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Pro Wrestling Explains Why Trump Wins Every Battle With The Media


“Don’t let President Trump bait you into a fight that you can’t win.” This has been the refrain of Matthew Ingram, Jon Stewart, me, and everyone else laboring under the delusion that we can resurrect the corpse of civility after it drew its last breath in the tar pits of Election Day 2016. While it may be indisputable that the media can’t win this kind of fight against the president, it’s certainly worth exploring why.

Back in August, Jonah Goldberg scratched the surface of this question but didn’t dig quite deeply enough. Goldberg framed the fight between Trump and the media in pro-wrestling terms, asserting that Trump likes to set up WWE-style matches where he plays the character of Super Successful President Man and forces the media to play his hapless foe. The media lose this game, Goldberg argues, because Trump wrote the rules in his favor.

The truth, however, is that these WWE-inspired rules aren’t Trump’s. They’re ours. As long as the media fail to fight according to those rules, the president will always win. To understand this more fully, let’s have a little crash course on professional wrestling terminology and WWE history.

Some Key Pro Wrestling Terms

Kayfabe is the illusion that what happens in the wrestling universe is real. It’s pretending, for example, that the punches are genuine and that two feuding wrestlers legitimately hate each other.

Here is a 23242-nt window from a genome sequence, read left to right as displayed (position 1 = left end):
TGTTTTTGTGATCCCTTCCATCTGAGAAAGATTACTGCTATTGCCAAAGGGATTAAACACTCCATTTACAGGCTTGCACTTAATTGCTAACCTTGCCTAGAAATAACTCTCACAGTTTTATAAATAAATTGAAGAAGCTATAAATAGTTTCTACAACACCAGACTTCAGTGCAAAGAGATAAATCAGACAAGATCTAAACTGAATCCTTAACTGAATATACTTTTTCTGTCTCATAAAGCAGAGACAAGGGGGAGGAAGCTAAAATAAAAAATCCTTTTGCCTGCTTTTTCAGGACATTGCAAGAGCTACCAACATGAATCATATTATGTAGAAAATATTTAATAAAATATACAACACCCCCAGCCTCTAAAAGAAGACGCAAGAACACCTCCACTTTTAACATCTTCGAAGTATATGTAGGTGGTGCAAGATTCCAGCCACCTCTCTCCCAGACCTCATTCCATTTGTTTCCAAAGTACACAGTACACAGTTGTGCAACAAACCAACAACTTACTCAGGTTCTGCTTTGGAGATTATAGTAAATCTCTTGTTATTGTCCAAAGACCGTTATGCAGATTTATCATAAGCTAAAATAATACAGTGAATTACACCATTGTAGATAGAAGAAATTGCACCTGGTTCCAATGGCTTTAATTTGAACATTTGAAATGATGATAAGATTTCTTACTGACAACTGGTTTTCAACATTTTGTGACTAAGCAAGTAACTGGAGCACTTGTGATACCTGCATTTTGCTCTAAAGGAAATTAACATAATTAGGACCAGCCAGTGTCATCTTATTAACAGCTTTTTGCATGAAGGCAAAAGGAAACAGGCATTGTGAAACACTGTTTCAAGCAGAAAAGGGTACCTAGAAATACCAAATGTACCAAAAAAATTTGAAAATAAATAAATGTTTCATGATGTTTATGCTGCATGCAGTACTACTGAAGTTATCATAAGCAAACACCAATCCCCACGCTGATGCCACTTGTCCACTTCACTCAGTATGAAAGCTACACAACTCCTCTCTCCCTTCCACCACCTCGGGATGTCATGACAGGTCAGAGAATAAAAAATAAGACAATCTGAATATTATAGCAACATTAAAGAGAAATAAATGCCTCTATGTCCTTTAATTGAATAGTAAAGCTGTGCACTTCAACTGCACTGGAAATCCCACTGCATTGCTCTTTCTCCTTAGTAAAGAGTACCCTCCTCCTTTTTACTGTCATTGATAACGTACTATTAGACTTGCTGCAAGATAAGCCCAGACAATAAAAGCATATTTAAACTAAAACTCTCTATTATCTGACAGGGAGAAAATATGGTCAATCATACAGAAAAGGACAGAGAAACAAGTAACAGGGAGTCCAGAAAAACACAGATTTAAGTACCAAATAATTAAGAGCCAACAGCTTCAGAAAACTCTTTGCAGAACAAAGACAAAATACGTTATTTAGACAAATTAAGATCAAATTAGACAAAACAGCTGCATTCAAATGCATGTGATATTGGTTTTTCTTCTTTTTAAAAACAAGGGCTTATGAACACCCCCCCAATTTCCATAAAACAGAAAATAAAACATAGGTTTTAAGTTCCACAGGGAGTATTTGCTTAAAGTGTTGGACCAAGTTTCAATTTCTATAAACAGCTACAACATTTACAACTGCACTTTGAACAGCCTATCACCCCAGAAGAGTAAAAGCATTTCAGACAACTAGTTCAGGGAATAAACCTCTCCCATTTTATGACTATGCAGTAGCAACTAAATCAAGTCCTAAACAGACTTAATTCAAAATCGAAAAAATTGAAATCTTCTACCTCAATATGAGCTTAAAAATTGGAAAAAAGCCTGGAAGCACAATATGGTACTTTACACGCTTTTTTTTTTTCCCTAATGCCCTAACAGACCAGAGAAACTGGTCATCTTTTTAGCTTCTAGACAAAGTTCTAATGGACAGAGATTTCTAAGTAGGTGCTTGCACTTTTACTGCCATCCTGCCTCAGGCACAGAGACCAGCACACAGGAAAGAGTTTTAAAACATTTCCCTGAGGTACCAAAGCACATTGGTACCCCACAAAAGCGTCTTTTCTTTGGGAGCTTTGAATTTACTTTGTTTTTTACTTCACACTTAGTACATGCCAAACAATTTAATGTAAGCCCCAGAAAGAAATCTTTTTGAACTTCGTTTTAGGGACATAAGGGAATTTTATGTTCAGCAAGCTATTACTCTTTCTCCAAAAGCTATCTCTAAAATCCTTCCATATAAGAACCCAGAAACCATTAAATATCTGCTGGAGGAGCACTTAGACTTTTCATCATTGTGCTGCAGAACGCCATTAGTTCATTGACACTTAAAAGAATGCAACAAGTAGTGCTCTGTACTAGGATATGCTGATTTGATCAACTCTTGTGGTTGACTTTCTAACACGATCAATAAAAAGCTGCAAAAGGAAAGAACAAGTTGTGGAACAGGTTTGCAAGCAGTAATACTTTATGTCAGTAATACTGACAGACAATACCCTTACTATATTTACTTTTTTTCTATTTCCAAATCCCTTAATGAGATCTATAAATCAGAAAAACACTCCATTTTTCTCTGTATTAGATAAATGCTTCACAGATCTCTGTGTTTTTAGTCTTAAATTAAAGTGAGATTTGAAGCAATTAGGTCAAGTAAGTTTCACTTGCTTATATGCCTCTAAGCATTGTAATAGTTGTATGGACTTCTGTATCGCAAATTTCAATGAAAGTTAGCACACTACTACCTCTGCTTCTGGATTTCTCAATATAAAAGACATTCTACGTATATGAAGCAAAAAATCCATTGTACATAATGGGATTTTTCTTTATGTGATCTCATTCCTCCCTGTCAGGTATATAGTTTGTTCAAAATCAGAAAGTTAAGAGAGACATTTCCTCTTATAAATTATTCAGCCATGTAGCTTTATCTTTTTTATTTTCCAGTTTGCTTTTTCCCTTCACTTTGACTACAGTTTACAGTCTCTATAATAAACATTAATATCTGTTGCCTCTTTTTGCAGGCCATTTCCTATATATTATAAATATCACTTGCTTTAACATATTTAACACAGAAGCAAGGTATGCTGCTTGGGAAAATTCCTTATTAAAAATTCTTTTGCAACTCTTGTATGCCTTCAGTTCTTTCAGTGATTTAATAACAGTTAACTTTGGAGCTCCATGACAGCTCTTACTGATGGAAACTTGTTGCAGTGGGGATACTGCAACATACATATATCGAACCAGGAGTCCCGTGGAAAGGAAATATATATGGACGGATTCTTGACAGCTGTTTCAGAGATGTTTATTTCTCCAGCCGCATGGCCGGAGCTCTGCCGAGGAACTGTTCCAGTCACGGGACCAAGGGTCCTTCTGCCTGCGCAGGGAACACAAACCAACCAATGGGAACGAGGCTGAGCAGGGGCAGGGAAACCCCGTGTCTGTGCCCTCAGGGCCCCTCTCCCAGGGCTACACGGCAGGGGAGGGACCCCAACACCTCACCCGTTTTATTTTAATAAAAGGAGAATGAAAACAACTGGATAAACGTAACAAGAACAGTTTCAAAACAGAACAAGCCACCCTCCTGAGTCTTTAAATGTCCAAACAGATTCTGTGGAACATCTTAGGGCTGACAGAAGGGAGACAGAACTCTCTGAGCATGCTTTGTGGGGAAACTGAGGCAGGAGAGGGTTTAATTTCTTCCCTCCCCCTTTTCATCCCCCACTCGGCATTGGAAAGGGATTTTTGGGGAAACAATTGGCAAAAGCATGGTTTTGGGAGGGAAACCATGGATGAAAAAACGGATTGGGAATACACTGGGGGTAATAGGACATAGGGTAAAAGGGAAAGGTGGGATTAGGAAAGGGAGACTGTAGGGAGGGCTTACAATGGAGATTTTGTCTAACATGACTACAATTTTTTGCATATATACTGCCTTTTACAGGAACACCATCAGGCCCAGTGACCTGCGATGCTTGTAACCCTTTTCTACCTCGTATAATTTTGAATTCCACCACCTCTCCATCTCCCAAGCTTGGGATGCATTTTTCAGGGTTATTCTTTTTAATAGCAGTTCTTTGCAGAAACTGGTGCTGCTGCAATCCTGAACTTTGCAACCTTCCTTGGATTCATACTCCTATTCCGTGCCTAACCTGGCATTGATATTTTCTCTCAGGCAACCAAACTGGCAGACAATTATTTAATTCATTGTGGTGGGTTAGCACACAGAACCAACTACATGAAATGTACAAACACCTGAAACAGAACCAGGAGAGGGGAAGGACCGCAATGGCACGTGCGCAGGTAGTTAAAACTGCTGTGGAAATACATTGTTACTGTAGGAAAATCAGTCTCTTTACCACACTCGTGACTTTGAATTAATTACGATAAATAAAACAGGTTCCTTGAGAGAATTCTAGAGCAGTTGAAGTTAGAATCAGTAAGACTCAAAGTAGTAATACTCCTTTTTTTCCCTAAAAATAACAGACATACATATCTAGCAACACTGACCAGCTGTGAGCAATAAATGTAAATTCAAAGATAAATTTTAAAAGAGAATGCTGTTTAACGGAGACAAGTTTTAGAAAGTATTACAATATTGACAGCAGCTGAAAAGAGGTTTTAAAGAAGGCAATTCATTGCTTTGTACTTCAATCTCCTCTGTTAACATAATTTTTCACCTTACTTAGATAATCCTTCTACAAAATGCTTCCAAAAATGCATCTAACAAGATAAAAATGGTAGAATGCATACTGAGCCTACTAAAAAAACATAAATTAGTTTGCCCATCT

A gimmick is a wrestler’s persona or character. For example, Ted DiBiase’s gimmick was that of “the Million Dollar Man,” a wealthy villain who stuffed dollar bills down the throats of felled opponents and tried to buy off fellow wrestlers.

A babyface, or simply a face, is a wrestler whom fans generally consider to be a good guy. A heel, on the other hand, is a bad guy. A monster heel is a terrifying baddie who actually poses a threat to the face, unlike the average pathetic, only-win-by-cheating regular heel.

Getting over is what happens when fans have accepted a wrestler’s gimmick. When a face gets over, the fans reward him with cheers. When a heel gets over, the fans assault him with boos and hatred, also known as heat.

As for history, in the 1980s, the face-heel division in professional wrestling was clear. We hated cartoonish heels like the Iron Sheik and Mr. Perfect because they dripped with cruelty, arrogance, and deceit. We adored larger-than-life faces like Hulk Hogan and Hacksaw Jim Duggan because they espoused patriotism, confidence, and honor.

By the Attitude Era of the 1990s, however, the simple “good versus evil” storylines of Ronald Reagan’s America had been replaced by the cynical pragmatism of the Bill Clinton years. We no longer wanted faces who shimmered with virtue. We wanted faces who shared our vices and defiantly spat in the faces of heels who dared to judge people like us.

Gone were the days of Hulk Hogan telling kids to say their prayers and take their vitamins. This was the era of Stone Cold Steve Austin, a man who became one of the most over babyfaces in history by swilling beer, flashing the bird, and mocking the religious beliefs of other wrestlers.